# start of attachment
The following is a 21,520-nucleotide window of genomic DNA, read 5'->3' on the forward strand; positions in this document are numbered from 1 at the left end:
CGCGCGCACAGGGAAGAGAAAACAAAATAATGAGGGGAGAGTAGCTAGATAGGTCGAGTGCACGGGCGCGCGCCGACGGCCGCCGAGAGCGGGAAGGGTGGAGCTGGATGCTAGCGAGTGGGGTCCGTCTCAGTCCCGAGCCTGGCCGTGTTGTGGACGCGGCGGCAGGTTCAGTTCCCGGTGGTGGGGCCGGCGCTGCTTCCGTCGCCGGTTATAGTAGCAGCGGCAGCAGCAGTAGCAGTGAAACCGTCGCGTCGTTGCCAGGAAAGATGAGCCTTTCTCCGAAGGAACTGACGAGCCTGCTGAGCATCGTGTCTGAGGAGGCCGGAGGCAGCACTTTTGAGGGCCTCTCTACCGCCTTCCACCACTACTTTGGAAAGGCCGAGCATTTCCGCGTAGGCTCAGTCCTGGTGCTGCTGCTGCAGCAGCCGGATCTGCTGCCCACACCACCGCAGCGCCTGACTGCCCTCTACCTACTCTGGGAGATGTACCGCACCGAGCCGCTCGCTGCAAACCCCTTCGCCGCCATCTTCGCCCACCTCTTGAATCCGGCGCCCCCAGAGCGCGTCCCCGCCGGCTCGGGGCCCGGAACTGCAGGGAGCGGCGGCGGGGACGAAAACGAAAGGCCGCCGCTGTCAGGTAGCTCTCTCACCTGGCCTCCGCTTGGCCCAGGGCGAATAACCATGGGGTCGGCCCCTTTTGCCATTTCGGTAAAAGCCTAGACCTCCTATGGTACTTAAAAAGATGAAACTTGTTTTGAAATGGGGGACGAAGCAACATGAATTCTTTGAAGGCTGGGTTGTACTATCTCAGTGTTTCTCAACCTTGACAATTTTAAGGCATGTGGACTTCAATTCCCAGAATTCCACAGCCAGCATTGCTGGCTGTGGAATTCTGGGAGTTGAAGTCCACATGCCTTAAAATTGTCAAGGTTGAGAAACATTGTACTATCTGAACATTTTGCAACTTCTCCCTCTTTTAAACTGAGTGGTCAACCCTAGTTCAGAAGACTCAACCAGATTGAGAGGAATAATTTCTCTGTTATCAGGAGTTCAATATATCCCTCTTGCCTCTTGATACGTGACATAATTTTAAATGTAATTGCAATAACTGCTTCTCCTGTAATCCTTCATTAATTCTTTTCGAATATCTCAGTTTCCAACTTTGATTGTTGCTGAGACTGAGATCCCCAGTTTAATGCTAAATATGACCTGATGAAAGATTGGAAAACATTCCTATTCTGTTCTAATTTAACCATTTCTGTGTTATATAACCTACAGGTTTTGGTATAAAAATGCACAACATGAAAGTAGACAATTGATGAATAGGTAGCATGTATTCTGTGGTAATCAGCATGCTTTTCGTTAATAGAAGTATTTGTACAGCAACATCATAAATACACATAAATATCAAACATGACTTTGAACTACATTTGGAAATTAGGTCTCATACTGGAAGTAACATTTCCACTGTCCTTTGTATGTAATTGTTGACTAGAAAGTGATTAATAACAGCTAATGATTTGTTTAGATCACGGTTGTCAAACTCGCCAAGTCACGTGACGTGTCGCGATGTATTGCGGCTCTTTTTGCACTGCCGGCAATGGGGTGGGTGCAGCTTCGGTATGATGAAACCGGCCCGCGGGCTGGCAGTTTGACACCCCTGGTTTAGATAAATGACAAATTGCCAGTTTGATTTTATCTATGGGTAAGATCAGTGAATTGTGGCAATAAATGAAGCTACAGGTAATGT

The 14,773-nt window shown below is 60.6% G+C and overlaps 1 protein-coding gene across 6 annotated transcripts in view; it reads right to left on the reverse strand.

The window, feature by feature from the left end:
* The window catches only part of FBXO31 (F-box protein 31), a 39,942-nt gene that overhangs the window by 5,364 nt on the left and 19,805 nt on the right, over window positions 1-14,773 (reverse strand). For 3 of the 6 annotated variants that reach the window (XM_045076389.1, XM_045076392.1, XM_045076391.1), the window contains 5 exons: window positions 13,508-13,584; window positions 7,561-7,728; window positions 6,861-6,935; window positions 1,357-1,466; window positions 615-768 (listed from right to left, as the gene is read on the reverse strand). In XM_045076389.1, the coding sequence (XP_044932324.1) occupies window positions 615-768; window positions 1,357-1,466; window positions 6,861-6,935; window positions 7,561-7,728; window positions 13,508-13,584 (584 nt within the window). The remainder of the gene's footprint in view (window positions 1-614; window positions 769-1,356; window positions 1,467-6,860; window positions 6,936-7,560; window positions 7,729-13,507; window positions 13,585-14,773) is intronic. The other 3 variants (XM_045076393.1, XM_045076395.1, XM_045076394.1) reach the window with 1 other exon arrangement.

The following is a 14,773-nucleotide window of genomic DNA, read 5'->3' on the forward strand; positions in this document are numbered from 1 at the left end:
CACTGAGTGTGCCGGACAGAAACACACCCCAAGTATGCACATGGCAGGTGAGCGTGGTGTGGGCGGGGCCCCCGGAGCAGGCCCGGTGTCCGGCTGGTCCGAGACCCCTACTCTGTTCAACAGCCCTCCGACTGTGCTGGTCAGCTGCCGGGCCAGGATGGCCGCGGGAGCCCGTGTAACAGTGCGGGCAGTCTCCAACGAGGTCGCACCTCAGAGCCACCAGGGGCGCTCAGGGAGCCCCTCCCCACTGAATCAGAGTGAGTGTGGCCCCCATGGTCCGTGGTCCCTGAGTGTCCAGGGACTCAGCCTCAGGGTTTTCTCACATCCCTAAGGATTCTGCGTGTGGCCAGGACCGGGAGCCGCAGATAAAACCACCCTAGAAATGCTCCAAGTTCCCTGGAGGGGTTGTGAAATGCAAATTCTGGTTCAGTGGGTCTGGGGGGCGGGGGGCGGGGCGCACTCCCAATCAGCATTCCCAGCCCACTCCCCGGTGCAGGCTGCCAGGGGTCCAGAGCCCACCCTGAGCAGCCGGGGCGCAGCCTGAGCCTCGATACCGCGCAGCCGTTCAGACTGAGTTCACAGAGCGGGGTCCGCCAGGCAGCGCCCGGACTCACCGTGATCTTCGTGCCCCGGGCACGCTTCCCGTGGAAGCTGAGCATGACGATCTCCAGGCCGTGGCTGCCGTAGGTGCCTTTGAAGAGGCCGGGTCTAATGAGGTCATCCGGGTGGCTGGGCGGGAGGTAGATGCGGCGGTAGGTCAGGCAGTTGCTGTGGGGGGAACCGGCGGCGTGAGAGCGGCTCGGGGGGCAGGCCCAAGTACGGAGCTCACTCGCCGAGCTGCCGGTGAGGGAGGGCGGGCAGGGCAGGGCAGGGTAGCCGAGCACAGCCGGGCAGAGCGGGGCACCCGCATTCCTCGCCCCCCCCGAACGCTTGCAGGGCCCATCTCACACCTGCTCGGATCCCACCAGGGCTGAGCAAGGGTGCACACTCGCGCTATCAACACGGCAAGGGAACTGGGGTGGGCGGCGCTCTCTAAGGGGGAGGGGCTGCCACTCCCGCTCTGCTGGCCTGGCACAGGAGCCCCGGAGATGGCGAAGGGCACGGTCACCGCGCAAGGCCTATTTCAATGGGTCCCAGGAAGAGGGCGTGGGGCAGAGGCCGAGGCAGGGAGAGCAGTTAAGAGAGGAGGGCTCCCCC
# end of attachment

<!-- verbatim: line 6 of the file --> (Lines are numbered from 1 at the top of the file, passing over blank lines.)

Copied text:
The following is a 14,773-nucleotide window of genomic DNA, read 5'->3' on the forward strand; positions in this document are numbered from 1 at the left end: